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For Beginners: How to Plant Mint Indoors?

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All herbs of the mint genus have culinary uses and the cultural background they come from. Whether we are talking about spearmint, mint, or any blend of chocolate mint or apple mint, you can enjoy fresh mint all year round. However, suppose you live in a home without a garden, or that you have mobility problems and gardening is difficult. There is a solution. Growing mint indoors is a more convenient way to try gardening.

Peppermint (the taxonomic mint) herb garden is lush, full of pleasant aroma, and prolific. Some people who grow outdoor mint will soon remove it because it takes over! You can grow mint plants indoors and harvest them from your herb garden throughout the year. Mint leaves can be used to make delicious teas, meat marinades, and even homemade cosmetics. Peppermint can tolerate many extreme conditions and will continue to produce leaves even under stress.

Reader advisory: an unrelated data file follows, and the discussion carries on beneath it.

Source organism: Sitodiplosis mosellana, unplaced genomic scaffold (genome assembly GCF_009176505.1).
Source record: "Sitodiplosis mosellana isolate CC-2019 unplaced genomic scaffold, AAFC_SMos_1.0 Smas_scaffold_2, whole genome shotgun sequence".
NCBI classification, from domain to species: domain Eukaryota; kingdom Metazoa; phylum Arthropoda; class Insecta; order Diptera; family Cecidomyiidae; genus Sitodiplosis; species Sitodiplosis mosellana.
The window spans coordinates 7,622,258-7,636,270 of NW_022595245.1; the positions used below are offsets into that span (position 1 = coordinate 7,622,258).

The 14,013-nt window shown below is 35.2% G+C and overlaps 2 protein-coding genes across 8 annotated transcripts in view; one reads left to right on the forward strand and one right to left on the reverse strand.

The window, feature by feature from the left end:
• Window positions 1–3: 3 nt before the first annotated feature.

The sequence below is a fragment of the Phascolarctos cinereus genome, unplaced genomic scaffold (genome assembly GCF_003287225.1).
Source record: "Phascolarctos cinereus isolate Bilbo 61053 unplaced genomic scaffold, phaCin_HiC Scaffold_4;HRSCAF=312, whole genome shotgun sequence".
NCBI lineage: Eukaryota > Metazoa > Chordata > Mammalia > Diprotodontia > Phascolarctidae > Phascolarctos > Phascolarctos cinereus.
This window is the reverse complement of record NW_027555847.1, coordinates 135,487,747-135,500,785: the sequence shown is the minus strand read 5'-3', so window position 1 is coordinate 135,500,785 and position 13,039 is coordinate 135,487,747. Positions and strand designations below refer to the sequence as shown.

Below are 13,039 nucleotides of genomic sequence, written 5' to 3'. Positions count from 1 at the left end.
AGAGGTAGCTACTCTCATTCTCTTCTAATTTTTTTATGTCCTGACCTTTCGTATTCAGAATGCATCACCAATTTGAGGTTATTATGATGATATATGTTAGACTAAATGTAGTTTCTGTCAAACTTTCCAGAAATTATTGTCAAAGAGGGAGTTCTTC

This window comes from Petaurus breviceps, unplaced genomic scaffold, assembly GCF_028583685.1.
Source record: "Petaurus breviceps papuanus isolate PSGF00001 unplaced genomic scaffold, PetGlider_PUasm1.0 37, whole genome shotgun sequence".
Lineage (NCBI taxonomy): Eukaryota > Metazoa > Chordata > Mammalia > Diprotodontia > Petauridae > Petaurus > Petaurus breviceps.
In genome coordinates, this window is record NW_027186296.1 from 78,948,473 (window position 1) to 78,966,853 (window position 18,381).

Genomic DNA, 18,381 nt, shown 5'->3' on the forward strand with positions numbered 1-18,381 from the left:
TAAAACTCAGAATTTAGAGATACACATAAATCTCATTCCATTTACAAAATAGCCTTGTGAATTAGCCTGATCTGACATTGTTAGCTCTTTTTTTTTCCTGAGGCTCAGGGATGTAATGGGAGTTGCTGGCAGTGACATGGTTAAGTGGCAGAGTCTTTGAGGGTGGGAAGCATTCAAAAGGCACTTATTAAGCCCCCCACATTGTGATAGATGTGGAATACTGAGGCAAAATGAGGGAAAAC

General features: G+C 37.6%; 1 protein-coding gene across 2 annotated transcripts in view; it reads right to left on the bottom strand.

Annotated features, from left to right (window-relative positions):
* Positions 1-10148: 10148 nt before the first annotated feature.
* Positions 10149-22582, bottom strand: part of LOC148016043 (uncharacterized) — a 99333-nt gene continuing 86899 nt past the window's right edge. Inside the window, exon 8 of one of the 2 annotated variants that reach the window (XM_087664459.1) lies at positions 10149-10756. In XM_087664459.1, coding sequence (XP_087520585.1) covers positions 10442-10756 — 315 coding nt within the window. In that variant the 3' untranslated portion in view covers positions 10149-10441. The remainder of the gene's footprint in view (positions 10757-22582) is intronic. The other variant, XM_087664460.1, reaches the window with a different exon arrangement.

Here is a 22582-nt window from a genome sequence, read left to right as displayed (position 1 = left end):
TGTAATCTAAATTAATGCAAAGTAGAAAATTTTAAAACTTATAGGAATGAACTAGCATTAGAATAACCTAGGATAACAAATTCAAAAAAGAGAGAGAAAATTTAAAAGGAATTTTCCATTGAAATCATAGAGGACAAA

If you are not familiar with indoor planting, don't be afraid! Peppermint is an herb that will not disappoint. Whether you want to grow mint in a herb garden on your balcony or in a more complex environment (such as a hydroponic system), you will find these plants are elastic, pleasant and fast-growing. Under the right growing conditions, you will have mint all year round.

For those who grow mint indoors, one benefit is that they can avoid the risk of growing a somewhat invasive herb in the garden. I planted mint in an outside container, and somehow it managed to enter a nearby bed. If I don’t spend a lot of time harvesting it, it will take over. Therefore, growing mint indoors is a way to avoid spoiling the hard work you do on earth. This is an ecological gardening practice!


Ways to grow mint indoors



Plant mint on indoor windowsills or closed balconies with plenty of direct sunlight. If there are no obstacles in nearby trees or buildings, your mint plants will thrive. However, if the sun is blocked, you may find it more difficult to grow mint in this way.